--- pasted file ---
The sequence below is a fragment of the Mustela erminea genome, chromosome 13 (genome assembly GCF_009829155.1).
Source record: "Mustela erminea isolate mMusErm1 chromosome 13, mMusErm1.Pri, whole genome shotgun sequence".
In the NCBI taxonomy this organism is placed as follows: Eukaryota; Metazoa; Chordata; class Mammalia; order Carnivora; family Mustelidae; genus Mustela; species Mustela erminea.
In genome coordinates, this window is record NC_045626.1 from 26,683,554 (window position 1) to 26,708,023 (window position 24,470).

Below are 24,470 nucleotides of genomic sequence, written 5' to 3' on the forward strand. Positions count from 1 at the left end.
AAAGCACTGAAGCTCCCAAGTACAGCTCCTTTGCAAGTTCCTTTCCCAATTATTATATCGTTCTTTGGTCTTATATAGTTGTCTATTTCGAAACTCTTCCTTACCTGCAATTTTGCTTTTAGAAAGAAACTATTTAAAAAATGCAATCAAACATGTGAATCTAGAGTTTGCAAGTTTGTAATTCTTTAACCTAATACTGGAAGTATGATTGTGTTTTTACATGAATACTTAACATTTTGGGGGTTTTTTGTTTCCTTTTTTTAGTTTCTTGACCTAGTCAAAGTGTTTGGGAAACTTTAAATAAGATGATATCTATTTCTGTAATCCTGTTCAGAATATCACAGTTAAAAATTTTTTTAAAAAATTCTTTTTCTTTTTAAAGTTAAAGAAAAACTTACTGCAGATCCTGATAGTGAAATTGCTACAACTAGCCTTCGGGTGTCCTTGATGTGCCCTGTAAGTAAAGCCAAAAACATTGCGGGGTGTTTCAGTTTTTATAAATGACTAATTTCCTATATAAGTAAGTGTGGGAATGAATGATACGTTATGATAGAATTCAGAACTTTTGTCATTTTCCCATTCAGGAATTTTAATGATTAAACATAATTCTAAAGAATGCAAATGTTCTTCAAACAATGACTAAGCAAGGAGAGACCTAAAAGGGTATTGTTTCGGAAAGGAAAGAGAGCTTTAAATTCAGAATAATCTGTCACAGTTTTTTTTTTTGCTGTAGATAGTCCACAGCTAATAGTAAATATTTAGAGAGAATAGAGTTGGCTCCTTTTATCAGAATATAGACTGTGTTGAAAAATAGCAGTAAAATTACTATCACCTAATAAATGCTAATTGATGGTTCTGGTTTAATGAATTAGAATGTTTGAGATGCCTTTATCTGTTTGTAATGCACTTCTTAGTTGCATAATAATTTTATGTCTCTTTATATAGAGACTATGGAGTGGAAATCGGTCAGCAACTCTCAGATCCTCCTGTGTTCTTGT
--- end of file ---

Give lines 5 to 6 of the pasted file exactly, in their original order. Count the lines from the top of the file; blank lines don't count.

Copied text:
Below are 24,470 nucleotides of genomic sequence, written 5' to 3' on the forward strand. Positions count from 1 at the left end.
AAAGCACTGAAGCTCCCAAGTACAGCTCCTTTGCAAGTTCCTTTCCCAATTATTATATCGTTCTTTGGTCTTATATAGTTGTCTATTTCGAAACTCTTCCTTACCTGCAATTTTGCTTTTAGAAAGAAACTATTTAAAAAATGCAATCAAACATGTGAATCTAGAGTTTGCAAGTTTGTAATTCTTTAACCTAATACTGGAAGTATGATTGTGTTTTTACATGAATACTTAACATTTTGGGGGTTTTTTGTTTCCTTTTTTTAGTTTCTTGACCTAGTCAAAGTGTTTGGGAAACTTTAAATAAGATGATATCTATTTCTGTAATCCTGTTCAGAATATCACAGTTAAAAATTTTTTTAAAAAATTCTTTTTCTTTTTAAAGTTAAAGAAAAACTTACTGCAGATCCTGATAGTGAAATTGCTACAACTAGCCTTCGGGTGTCCTTGATGTGCCCTGTAAGTAAAGCCAAAAACATTGCGGGGTGTTTCAGTTTTTATAAATGACTAATTTCCTATATAAGTAAGTGTGGGAATGAATGATACGTTATGATAGAATTCAGAACTTTTGTCATTTTCCCATTCAGGAATTTTAATGATTAAACATAATTCTAAAGAATGCAAATGTTCTTCAAACAATGACTAAGCAAGGAGAGACCTAAAAGGGTATTGTTTCGGAAAGGAAAGAGAGCTTTAAATTCAGAATAATCTGTCACAGTTTTTTTTTTTGCTGTAGATAGTCCACAGCTAATAGTAAATATTTAGAGAGAATAGAGTTGGCTCCTTTTATCAGAATATAGACTGTGTTGAAAAATAGCAGTAAAATTACTATCACCTAATAAATGCTAATTGATGGTTCTGGTTTAATGAATTAGAATGTTTGAGATGCCTTTATCTGTTTGTAATGCACTTCTTAGTTGCATAATAATTTTATGTCTCTTTATATAGAGACTATGGAGTGGAAATCGGTCAGCAACTCTCAGATCCTCCTGTGTTCTTGT